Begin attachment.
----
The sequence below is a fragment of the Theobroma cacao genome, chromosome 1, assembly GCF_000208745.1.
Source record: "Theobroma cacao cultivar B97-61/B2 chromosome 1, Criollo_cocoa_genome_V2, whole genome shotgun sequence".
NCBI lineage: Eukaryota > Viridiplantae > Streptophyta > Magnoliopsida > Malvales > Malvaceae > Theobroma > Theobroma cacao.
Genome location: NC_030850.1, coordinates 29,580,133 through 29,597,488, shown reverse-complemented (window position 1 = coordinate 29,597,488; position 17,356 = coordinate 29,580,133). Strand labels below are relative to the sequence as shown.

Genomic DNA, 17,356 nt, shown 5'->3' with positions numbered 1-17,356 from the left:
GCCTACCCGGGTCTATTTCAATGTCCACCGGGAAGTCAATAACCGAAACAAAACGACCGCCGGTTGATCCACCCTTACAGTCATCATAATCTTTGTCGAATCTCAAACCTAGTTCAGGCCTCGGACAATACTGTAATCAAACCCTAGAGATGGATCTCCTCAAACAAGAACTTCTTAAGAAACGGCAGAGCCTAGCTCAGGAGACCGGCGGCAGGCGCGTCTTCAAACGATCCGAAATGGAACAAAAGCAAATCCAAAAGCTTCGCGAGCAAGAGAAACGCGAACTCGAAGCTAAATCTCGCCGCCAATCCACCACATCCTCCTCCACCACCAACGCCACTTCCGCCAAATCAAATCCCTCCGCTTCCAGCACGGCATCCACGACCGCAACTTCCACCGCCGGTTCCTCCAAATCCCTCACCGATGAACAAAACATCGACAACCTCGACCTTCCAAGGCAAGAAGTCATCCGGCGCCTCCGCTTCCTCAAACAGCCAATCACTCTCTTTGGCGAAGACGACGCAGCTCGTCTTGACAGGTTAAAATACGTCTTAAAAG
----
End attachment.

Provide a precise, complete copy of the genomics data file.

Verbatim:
The sequence below is a fragment of the Theobroma cacao genome, chromosome 1, assembly GCF_000208745.1.
Source record: "Theobroma cacao cultivar B97-61/B2 chromosome 1, Criollo_cocoa_genome_V2, whole genome shotgun sequence".
NCBI lineage: Eukaryota > Viridiplantae > Streptophyta > Magnoliopsida > Malvales > Malvaceae > Theobroma > Theobroma cacao.
Genome location: NC_030850.1, coordinates 29,580,133 through 29,597,488, shown reverse-complemented (window position 1 = coordinate 29,597,488; position 17,356 = coordinate 29,580,133). Strand labels below are relative to the sequence as shown.

Genomic DNA, 17,356 nt, shown 5'->3' with positions numbered 1-17,356 from the left:
GCCTACCCGGGTCTATTTCAATGTCCACCGGGAAGTCAATAACCGAAACAAAACGACCGCCGGTTGATCCACCCTTACAGTCATCATAATCTTTGTCGAATCTCAAACCTAGTTCAGGCCTCGGACAATACTGTAATCAAACCCTAGAGATGGATCTCCTCAAACAAGAACTTCTTAAGAAACGGCAGAGCCTAGCTCAGGAGACCGGCGGCAGGCGCGTCTTCAAACGATCCGAAATGGAACAAAAGCAAATCCAAAAGCTTCGCGAGCAAGAGAAACGCGAACTCGAAGCTAAATCTCGCCGCCAATCCACCACATCCTCCTCCACCACCAACGCCACTTCCGCCAAATCAAATCCCTCCGCTTCCAGCACGGCATCCACGACCGCAACTTCCACCGCCGGTTCCTCCAAATCCCTCACCGATGAACAAAACATCGACAACCTCGACCTTCCAAGGCAAGAAGTCATCCGGCGCCTCCGCTTCCTCAAACAGCCAATCACTCTCTTTGGCGAAGACGACGCAGCTCGTCTTGACAGGTTAAAATACGTCTTAAAAG